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Morning tip: Why Wizards fall asleep at wheel with leads?


Morning tip: Why Wizards fall asleep at wheel with leads?

NEW YORK -- Just when it seemed defensively the Wizards were on to something, even thought it was the New York Knicks, they came unglued in the second half. While they won 111-108, by no means can it be assumed that they've turned any corners going into tonight's game at the Milwaukee Bucks.

It's just the opposite.

“It’s probably just mental. We all have to look at ourselves individually," said Bradley Beal about blowing a 13-point halftime lead that was cut almost in half just 48 seconds into the third quarter. "We got to get ourselves going. We got off to a great start in the first quarter. We have to figure out how to get that same energy, that same momentum going into the third quarter. We got to figure it out.”

This isn't about the style of offense for the Wizards (23-27) or injuries (Nene, Kris Humphries are back and Beal is starting again). They even had a 10-point lead with 1:51 left in the game and allowed that to be trimmed to one.

"In the second half we can’t become reluctant. We missed a couple shots and now nobody wants to pull the trigger," coach Randy Wittman said. "We’ve got to get out of that. I want to tell guys to stop shooting. We got good shots, we got to take them. In the third quarter there we missed a couple easy ones and then we passed up the next four or five shots and then the shot we took was pretty good. That gets them back in the game.”

The Wizards began the third 1-for-5 and by the time Beal hit consecutive three-point shots it wasn't enough to keep separation because New York was 8-for-12 shooting, half of them from three-point range.

“First half we played aggressive. We were into the ball," said John Wall, who held Jose Calderon scoreless. "We took their flow away. But in the second half, we didn’t take their flow away. When we don’t take flow away, they get movement and do whatever they want and that’s how they got back in the game.

"When we don’t make shots to start the third and the other teams start making shots our defense drops. Our pressure drops. We got to find a way to get out of that because you’re not going to make shots the whole game."


Games the Wizards have lost because of second-half droughts:

  • 101-87 at Charlotte Hornets on Nov. 25: Led 85-76 with less than five minutes remaining but shot 0 for 17 from the field with three turnovers in their final 19 possessions.

  • 84-82 vs. Toronto Raptors on Nov. 28: Led 68-60 with 32 seconds left in the third quarter, lost on a buzzer-beating shot. Washington failed to make a field goal in the final 4:24.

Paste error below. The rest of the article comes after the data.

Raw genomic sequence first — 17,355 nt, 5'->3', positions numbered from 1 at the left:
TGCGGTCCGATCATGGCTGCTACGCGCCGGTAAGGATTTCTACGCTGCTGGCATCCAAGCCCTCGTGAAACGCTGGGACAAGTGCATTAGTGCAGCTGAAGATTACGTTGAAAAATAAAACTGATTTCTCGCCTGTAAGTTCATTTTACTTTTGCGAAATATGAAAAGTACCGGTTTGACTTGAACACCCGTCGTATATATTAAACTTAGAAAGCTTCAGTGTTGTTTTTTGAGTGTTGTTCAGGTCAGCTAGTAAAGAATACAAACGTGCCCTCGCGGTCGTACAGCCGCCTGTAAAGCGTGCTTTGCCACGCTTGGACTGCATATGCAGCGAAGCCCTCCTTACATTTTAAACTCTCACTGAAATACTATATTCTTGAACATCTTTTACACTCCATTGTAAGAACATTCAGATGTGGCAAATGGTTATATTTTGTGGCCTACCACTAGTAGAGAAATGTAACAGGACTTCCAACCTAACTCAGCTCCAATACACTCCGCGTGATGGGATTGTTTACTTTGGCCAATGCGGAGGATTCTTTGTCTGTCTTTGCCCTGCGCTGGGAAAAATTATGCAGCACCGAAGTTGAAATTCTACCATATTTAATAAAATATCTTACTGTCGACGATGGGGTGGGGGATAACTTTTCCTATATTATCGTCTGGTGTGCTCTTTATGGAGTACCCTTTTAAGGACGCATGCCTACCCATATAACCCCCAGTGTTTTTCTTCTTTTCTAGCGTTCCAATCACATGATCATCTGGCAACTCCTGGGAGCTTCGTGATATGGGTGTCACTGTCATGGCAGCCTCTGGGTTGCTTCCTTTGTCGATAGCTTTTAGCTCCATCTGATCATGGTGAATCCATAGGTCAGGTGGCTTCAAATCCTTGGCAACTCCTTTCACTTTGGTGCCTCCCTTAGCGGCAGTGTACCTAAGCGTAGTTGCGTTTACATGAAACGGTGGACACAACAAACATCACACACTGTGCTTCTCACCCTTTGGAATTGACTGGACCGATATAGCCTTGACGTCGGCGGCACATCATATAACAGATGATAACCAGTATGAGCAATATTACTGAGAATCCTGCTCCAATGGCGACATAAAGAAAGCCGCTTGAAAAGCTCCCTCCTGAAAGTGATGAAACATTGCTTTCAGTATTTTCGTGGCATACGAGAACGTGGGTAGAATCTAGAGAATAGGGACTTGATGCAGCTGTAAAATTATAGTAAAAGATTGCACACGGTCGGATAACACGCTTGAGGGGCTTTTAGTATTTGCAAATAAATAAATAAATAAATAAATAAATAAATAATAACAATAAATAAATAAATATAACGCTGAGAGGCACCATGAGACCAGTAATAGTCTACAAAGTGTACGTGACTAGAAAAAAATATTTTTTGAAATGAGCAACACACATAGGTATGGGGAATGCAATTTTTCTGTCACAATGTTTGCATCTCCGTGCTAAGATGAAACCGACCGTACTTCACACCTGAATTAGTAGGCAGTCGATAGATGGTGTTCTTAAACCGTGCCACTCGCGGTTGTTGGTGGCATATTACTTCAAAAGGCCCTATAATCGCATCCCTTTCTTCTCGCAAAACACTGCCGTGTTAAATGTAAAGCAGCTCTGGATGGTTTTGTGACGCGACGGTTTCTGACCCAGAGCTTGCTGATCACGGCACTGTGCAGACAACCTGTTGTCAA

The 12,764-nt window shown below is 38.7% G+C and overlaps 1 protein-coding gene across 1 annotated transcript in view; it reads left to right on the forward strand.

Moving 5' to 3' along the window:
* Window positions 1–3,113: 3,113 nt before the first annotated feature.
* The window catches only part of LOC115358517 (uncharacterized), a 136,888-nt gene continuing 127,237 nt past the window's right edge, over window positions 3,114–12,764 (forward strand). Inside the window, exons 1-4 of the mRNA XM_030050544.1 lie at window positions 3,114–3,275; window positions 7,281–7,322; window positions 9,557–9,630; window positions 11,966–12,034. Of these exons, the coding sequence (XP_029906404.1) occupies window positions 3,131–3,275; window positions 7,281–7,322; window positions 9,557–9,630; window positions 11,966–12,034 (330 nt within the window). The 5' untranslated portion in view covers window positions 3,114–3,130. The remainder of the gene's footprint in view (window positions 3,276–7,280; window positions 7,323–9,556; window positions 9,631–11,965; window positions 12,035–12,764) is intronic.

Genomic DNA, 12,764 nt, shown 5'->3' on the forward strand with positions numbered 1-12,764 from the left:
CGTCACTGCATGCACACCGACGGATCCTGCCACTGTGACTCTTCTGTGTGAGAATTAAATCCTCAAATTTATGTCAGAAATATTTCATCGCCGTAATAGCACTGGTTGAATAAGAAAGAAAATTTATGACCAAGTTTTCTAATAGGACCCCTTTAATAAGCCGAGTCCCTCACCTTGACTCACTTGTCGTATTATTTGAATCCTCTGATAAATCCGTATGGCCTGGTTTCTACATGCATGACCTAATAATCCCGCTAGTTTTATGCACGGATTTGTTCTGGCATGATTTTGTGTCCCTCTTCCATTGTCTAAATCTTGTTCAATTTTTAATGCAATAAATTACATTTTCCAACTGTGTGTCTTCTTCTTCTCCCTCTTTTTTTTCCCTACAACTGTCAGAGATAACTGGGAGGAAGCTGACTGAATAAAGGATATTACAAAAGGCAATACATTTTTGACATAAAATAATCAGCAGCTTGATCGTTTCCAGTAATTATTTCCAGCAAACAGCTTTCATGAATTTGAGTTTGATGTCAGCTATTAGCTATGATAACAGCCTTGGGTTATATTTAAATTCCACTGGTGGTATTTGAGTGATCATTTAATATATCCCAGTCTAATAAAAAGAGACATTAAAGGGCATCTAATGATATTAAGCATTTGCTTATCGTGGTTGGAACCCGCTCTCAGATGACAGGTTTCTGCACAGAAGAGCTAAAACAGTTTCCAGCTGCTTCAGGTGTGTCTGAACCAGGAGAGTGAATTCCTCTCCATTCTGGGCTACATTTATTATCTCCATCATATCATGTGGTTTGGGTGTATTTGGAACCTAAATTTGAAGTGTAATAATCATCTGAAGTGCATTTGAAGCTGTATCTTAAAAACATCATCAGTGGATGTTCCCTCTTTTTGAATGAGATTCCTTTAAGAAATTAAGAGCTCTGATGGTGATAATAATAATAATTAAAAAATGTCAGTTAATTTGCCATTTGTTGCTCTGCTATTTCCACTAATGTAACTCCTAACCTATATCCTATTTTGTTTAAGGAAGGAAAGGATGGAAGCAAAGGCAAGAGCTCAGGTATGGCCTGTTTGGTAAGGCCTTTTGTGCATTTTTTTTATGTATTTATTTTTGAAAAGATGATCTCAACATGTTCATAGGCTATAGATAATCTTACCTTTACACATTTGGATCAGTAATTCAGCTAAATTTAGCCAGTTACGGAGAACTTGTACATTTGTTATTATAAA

• 107-105 at New Orleans Pelicans on Dec. 11: Led 86-77 with 10:04 left after a three-point shot by Jared Dudley. Just 1:08 later, that lead was down to two points.

  • 119-117 vs. Boston Celtics on Jan. 16: Led 53-42 with 2:44 left before halftime. Less than four minutes into the third quarter, the lead had been lost.

  • 108-104 at Charlotte Hornets on Feb. 6: Led 55-36 with 2:29 left before halftime. That was cut to 10 at the break and it was completely erased by 3:50 of the third quarter.

Turn these games into wins and they're over .500 going into the All-Star break which begins after Thursday's game and the tone of the season looks totally different.

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It's hard to tell after three games how the Wizards and Pacers would match up in the playoffs

It's hard to tell after three games how the Wizards and Pacers would match up in the playoffs

The Wizards crossed off an important goal on Saturday night by beating the Indiana Pacers and therefore securing the season series. If the teams tie with the same regular season record, the Wizards will get the higher playoff seed. As of today, that would mean home court advantage in the first round.

Though the Wizards have beaten the Pacers in two of their three matchups this season, we only know so much about how they would match up in the playoffs. The first game between them didn't feature Pacers All-Star Victor Oladipo and John Wall didn't play in any of the three games. The Pacers were without both Myles Turner and Domantas Sabonis on Saturday night.

Given the Pacers underwent so much change over the summer, there is no real data to go off of from before this season. They are a completely different team with Oladipo leading the way and Paul George now in Oklahoma City.


There are reasons to believe, however, that the Wizards would fare well against the Pacers over the course of a seven-game series. For one, they figured out how to slow Oladipo and his teammate Bojan Bogdanovic on Saturday night. Both had killed the Wizards in previous matchups.

Oladipo was held to 18 points, over five points below his season average of 23.5. He had four turnovers, shot 7-for-16 (43.7%) and finished a -18 in a game the Pacers lost by seven.